This article is by Lesley Hensell of Riverbend Consulting.
Over the last few months, Amazon has made significant changes to the Seller Central interface. Each of these modifications is a subtle nudge, encouraging certain seller behaviors and discouraging others.
Many sellers, however, have not seen these changes for what they are. In their efforts to keep up and adapt, they have failed to question why Amazon modified Seller Central in this way.
The short answer? Every one of these changes makes life easier for Amazon, and harder for sellers. As an Amazon seller, it’s critical that you understand the ecommerce giant’s strategies and then make your own choices about how to respond. Following Amazon’s hints and recommendations blindly could prove disastrous for your bottom line.
The Seller Central dashboard
Seller Central is the interface that sellers use to manage their Amazon accounts. Until recently, most pages of Seller Central had essentially been unchanged for about a decade.
Suddenly, over the summer, Amazon made dramatic changes to the home page of Seller Central. In the past, sellers could easily see their sales for the past 7, 15 and 30 days, their open cases with Seller Support, their feedback rating and more at a glance.
Now, many of these important data points are buried deep inside the Seller Central interface. In almost every case, the change was made to advance an Amazon-centric goal. Here’s how it works.
1. Amazon wants sellers to file fewer cases
As a seller, there is only one way to get assistance from Amazon with common problems. You must open cases, by going to the “help” area of Seller Central and describing your issue. Seller Support will then either call you or respond with a written message.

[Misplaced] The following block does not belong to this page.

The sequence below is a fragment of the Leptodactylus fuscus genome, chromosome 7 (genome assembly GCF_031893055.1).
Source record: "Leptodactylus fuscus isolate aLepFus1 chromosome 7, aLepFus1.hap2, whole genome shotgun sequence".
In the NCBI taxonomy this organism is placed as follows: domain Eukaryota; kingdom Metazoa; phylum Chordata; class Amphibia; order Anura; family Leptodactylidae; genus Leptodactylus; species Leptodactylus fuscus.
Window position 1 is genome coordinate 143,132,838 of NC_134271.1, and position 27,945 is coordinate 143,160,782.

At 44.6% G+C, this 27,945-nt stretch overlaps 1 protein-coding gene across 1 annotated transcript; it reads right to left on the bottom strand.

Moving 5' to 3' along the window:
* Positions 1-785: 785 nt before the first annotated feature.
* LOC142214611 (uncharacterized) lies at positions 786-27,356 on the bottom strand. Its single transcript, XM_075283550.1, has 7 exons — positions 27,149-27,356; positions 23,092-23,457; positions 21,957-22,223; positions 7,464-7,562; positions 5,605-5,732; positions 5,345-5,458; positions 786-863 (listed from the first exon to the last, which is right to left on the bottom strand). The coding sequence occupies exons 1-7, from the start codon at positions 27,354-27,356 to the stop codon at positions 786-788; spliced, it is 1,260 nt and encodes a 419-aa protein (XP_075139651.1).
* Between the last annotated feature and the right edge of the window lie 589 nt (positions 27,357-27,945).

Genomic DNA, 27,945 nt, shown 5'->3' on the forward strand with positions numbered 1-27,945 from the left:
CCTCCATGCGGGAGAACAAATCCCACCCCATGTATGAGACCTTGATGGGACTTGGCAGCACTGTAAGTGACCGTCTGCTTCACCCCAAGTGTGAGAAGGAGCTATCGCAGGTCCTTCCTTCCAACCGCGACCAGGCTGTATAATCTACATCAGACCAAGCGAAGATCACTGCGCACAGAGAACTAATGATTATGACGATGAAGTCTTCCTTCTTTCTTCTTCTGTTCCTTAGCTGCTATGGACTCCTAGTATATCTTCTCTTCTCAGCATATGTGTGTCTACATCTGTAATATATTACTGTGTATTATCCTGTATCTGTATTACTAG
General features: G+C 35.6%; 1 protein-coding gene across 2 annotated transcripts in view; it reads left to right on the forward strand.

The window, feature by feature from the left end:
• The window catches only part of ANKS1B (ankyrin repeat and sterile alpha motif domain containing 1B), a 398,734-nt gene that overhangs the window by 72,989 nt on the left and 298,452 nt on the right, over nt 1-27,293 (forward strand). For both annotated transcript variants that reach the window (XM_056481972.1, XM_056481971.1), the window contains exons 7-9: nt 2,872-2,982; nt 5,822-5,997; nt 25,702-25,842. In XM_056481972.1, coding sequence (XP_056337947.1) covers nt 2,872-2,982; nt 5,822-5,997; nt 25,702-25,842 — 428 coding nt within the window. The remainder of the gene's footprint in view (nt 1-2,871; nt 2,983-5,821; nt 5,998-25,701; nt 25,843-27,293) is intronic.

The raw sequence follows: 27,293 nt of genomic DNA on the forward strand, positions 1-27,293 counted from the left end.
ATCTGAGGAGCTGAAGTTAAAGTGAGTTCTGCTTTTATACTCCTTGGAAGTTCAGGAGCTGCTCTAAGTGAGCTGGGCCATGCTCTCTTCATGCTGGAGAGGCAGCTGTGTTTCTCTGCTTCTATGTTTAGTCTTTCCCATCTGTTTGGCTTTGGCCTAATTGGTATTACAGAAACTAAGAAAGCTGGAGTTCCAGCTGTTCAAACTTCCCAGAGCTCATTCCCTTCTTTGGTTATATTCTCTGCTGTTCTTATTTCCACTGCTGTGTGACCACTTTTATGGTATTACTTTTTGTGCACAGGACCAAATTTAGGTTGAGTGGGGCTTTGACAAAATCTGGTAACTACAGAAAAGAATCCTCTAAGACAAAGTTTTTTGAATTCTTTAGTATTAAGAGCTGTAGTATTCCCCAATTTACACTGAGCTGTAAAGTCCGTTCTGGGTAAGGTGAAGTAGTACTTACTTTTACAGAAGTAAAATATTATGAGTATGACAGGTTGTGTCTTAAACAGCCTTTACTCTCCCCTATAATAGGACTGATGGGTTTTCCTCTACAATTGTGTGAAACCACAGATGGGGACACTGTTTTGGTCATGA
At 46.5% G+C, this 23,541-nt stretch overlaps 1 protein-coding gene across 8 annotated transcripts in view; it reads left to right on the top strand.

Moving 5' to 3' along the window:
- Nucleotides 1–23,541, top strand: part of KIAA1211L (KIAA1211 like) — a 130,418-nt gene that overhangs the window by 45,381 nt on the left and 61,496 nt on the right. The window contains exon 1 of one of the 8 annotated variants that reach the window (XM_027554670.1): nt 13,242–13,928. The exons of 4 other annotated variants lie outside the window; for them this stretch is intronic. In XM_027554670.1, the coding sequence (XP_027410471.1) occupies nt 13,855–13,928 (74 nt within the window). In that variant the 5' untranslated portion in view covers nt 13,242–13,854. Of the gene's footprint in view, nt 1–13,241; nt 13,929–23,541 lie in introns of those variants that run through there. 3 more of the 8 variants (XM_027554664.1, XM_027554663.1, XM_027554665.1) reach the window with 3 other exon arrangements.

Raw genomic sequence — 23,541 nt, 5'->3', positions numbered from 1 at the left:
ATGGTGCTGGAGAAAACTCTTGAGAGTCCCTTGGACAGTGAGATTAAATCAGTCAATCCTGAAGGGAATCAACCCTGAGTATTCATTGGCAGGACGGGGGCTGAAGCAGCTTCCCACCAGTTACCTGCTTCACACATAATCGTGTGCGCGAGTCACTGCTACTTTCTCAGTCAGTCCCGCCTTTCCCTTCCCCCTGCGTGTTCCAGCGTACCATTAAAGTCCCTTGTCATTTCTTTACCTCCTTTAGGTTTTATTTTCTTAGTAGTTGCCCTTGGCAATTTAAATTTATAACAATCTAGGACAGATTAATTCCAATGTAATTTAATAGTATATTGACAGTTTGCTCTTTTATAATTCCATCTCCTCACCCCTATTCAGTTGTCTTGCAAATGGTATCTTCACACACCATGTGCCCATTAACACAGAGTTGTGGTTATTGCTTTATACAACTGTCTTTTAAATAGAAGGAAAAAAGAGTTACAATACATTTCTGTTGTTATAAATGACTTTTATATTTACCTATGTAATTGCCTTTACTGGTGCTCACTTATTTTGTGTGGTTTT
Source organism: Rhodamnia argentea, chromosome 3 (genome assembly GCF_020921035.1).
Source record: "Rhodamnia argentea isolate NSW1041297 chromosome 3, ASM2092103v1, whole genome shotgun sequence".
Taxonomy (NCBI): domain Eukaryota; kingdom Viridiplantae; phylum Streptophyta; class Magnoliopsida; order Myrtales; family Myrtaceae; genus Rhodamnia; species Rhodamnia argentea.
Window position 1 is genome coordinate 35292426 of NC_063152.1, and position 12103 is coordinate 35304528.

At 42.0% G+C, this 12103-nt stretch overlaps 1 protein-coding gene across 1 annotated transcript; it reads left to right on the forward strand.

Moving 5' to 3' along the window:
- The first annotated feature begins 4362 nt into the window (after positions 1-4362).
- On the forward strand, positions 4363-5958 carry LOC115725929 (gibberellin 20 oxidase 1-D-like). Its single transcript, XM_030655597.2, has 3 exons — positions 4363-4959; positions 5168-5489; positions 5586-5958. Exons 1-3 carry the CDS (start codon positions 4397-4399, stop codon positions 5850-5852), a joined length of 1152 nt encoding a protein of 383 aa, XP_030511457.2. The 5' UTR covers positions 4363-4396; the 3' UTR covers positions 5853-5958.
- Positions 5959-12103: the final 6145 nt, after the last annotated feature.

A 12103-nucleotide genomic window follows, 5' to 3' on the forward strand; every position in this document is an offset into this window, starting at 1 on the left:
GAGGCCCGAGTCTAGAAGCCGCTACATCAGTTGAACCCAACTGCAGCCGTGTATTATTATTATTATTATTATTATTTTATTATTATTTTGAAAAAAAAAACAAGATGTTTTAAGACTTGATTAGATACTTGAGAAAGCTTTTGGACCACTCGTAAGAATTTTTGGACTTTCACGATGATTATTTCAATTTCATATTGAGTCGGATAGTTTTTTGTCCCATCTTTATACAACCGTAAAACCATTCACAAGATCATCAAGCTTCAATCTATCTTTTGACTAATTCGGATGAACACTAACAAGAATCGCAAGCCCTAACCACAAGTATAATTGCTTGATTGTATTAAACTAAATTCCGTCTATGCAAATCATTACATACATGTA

But here’s the rub. Amazon does not want sellers to file cases. They don’t really want to hear from sellers – at all. Every case filed means time and money spent by the Seller Support team, the Catalog team, and countless other teams inside of Amazon. Seller contact costs money. It’s that simple.
In the past, a widget on the home page was available to “manage cases.” This is where sellers could see – at a glance – if Amazon had replied to their support requests. In addition, it provided easy access for filing additional cases to help with anything from missing inventory to problems with product detail pages and more.
So what did Amazon do? They disappeared the case log off the home page. This makes it more difficult to file cases, and more likely that sellers forget to follow up before Amazon’s inadequate answers are permanently archived, making it impossible to re-open the cases. (FYI, sellers can now click the teeny-tiny word “help” in the top-right of the home page to find their case log.)
2. Amazon wants sellers to stop asking for feedback removal
Seller feedback is for comments from buyers about the storefront from which they purchased a product. Amazon shows potential buyers the store’s star rating, and what percentage of positive feedback they have.
Seller feedback is not supposed to be about the product that was purchased. In addition, if Amazon fulfilled the item and the complaints are about delivery, the feedback is considered invalid since the buyer’s experience was Amazon’s fault, not the seller’s. In either of these cases, sellers can ask for 1-, 2- or 3-star feedback to be removed.
Over the last couple of years, Amazon has worked hard to automate its feedback removal system. If particular words are detected in seller feedback, for example, it will be automatically removed upon a request from the seller.
For a decade, a widget on the home page of Seller Central put each seller’s feedback rating front-and-center. The moment a seller logged in, they were greeted with their “star” rating, and they could click on those stars to find any recent negative feedback. Two clicks later, they could ask Amazon to remove the feedback.